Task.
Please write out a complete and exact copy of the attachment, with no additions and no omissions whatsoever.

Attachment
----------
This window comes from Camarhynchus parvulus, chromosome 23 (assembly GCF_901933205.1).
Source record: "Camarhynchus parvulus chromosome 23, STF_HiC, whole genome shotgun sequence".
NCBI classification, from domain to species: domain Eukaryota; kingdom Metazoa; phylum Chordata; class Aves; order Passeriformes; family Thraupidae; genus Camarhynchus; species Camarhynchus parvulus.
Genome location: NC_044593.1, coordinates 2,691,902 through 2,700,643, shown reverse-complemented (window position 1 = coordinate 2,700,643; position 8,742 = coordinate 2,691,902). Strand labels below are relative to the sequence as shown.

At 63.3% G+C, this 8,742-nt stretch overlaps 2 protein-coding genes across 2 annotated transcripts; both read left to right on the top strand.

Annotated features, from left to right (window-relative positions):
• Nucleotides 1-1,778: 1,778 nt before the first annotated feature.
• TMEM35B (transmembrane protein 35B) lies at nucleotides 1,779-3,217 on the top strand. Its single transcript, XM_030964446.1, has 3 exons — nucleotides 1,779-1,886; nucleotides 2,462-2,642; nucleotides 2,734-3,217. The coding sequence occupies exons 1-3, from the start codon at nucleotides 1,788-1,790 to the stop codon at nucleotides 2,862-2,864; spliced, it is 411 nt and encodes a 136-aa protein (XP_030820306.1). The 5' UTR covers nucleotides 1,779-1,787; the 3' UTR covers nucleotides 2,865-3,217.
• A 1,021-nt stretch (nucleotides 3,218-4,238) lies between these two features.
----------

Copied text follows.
This window comes from Camarhynchus parvulus, chromosome 23 (assembly GCF_901933205.1).
Source record: "Camarhynchus parvulus chromosome 23, STF_HiC, whole genome shotgun sequence".
NCBI classification, from domain to species: domain Eukaryota; kingdom Metazoa; phylum Chordata; class Aves; order Passeriformes; family Thraupidae; genus Camarhynchus; species Camarhynchus parvulus.
Genome location: NC_044593.1, coordinates 2,691,902 through 2,700,643, shown reverse-complemented (window position 1 = coordinate 2,700,643; position 8,742 = coordinate 2,691,902). Strand labels below are relative to the sequence as shown.

At 63.3% G+C, this 8,742-nt stretch overlaps 2 protein-coding genes across 2 annotated transcripts; both read left to right on the top strand.

Annotated features, from left to right (window-relative positions):
• Nucleotides 1-1,778: 1,778 nt before the first annotated feature.
• TMEM35B (transmembrane protein 35B) lies at nucleotides 1,779-3,217 on the top strand. Its single transcript, XM_030964446.1, has 3 exons — nucleotides 1,779-1,886; nucleotides 2,462-2,642; nucleotides 2,734-3,217. The coding sequence occupies exons 1-3, from the start codon at nucleotides 1,788-1,790 to the stop codon at nucleotides 2,862-2,864; spliced, it is 411 nt and encodes a 136-aa protein (XP_030820306.1). The 5' UTR covers nucleotides 1,779-1,787; the 3' UTR covers nucleotides 2,865-3,217.
• A 1,021-nt stretch (nucleotides 3,218-4,238) lies between these two features.